Massachusetts lawmakers considering physician-assisted suicide bill

Six states allow physician-assisted death

Photo Courtesy: NEWS10

BOSTON (WWLP)—Massachusetts lawmakers are considering a bill that would allow physicians to prescribe patients prescriptions that would end their lives. Supporters believe the bill’s passage would allow terminally ill patients to die peacefully, but a group of doctors is concerned the proposed law could be abused.

It’s known by many names: medical aid in dying, death with dignity and physician assisted suicide. The legislation would allow terminally ill adults with six months or less to live to request, obtain and self-ingest life-ending medication.

Marie Manis with the patient rights group “Compassion and Choices” supports the legislation to give options to people who go through significant pain in the last few months of life.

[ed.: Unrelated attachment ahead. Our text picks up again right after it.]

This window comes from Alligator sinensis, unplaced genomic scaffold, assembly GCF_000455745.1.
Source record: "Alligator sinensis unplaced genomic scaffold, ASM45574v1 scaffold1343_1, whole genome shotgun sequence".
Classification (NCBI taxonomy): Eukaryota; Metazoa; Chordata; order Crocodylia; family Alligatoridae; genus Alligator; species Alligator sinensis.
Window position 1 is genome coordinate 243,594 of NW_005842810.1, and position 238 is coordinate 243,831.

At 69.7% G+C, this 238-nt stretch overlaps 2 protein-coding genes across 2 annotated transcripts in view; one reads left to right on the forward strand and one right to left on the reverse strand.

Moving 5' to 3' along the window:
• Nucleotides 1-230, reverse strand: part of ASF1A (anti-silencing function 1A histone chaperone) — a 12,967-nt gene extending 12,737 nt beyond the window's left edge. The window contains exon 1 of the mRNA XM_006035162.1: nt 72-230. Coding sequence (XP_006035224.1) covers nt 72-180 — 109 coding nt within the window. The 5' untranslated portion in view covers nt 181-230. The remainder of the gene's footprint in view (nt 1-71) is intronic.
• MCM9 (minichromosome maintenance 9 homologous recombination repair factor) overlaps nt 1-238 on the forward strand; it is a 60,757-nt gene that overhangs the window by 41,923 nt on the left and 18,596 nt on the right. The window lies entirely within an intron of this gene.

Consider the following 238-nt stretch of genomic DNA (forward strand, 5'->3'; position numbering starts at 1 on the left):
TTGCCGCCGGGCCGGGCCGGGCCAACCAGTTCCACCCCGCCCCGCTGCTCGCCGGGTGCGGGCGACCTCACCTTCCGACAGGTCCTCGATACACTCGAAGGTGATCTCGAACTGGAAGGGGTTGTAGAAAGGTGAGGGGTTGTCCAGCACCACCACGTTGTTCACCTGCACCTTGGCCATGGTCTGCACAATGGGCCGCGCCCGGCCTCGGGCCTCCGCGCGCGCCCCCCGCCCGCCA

“I support it because I feel it’s an option that people should have,” Manis said.

The Massachusetts Medical Society withdrew their opposition to the proposal in December, but there are some doctors that still oppose the legislation with concerns the proposed law could be abused.

Family physician Mark Rollo is concerned insurance companies may refuse to cover expensive treatments, but instead offer to pay for a life-ending prescription. He said marginalized groups may be steered toward suicide.

“I don’t want any of my patients who are poor to get a letter from the state saying that they’re not going to pay for medication but they will pay for suicide pills,” Rollo said.

Massachusetts voters narrowly turned down a similar measure on the 2012 ballot.

The bill is currently under review by the Public Health Committee.